Opinion of the respondents on whether medicinal plants serve as an alternative to orthodox medicines were sought and the results showed that 70.0% of them agreed with this and in fact few percentages 30.0% even disclose that they depend on both Medicines for their treatment when they are ill, but preferably they go for Orthodox medicine. This harmonize the findings of (19) who reported that plants from forests have significant proportion of the medicine value that can be useful to surrounding population. Data on source of income generation indicated that all respondents 100.0% generate income from NTFPs collection. This implies that NTFPs collection in the study area contribute to income generation. This is in tandem with (20) who observed that NTFPs contributes about 13% to household income. Finally, the study showed that fuel wood usages is equal to 62.7% which implies that more than half of the respondents in the study area rely mostly on this products. In addition, the high level of consumption of fuel wood in the study  With the findings of (21) who observed   that 90% of the people of Africa relies upon fuel wood as energy source.

Table 5: Impact of NTFPs collection on the livelihood of the Forest Dweller

S/NImpact of NTFPs Collection on the LivelihoodYesNO
1Consumption of the product collected                                                                                                                72(65.5%)38(34.5%)
2Impact of NTFPs on food production72(65.5%)38(34.5%)
3Medicinal plant alternative77(70.0%)33(30.0%)
4Source of income110(100.0)0(00.0%)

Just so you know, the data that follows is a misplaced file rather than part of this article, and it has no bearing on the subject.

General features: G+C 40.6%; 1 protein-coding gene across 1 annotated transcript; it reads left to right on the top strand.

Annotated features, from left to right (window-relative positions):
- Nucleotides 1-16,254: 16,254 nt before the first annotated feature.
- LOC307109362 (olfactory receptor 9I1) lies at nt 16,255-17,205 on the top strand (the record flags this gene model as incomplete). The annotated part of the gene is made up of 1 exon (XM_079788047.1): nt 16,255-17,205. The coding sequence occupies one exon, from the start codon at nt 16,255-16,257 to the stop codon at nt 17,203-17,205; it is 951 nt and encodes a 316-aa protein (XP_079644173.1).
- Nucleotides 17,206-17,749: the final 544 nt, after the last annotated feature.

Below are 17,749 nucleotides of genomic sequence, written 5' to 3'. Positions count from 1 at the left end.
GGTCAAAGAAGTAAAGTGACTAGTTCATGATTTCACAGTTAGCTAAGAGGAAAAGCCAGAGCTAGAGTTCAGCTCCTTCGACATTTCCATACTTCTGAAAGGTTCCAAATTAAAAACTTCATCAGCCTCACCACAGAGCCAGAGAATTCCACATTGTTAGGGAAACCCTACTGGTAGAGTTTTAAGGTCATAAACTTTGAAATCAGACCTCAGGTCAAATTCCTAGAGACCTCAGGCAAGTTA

5Fuel wood consumption69(62.7%)37(37.3%)

Note: percentage in parenthesis

Table 6 shows the factors responsible for the inadequate supply of NTFPs in the study where climate change , lack of finances for smooth running of the various activities involved in the products and price Fluctuation of the products, also inadequate processing facilities, transportation, inadequate storage facility. Hence, it clearly indicated that the factors that mostly likely influence the supply of NTFPs in the study area. The implication was corroborated by (22); (23) that the existence of this factor possess serious disadvantages to adequate supply of NTFPs in the study area.

Table 6: constraint facing the supply of NTFPs in the study area

S/NIndependent variableYESNO
1climate change76(69.1%)34(30.9%)
2Finances81(73.6%) 29(26.4%)
3Adequate processing facilities24(21.8%)86(78.2%)  
4Forest law72(65.5%)38(34.5%)
6Road network78(70.9%)32(29.1%)
7Adequate storage facility39(35.5%)  71(64.5%)
8price fluctuation71(64.5%)39(35.5%)

4.0 Conclusion

The study established the fact that Ago-Owu forest reserve is highly sufficient to the livelihood of people living in and around the reserve, since most of the NTFPs collected as sourced from there. The study also revealed the huge potential of the reserve in terms of diverse NTFPs production which are notable for high economic value. Constraints facing the supply of NTFPs in the study area where climate change, lack of finance for smooth running of various activities involved in the products’ supply and price fluctuation.

Acknowledgement: The authors acknowledge Federal college of Forestry Jericho and the entire staff and management for providing enabling environment for this research to be able to carry it out within the stipulated time.

Authors Contribution: This work was carried out in collaboration of all authors. All authors participated in study design, analysis, and manuscript preparation. All the authors read and approved the final manuscript.

Conflict of Interest: The author declared that no conflict of interest exists.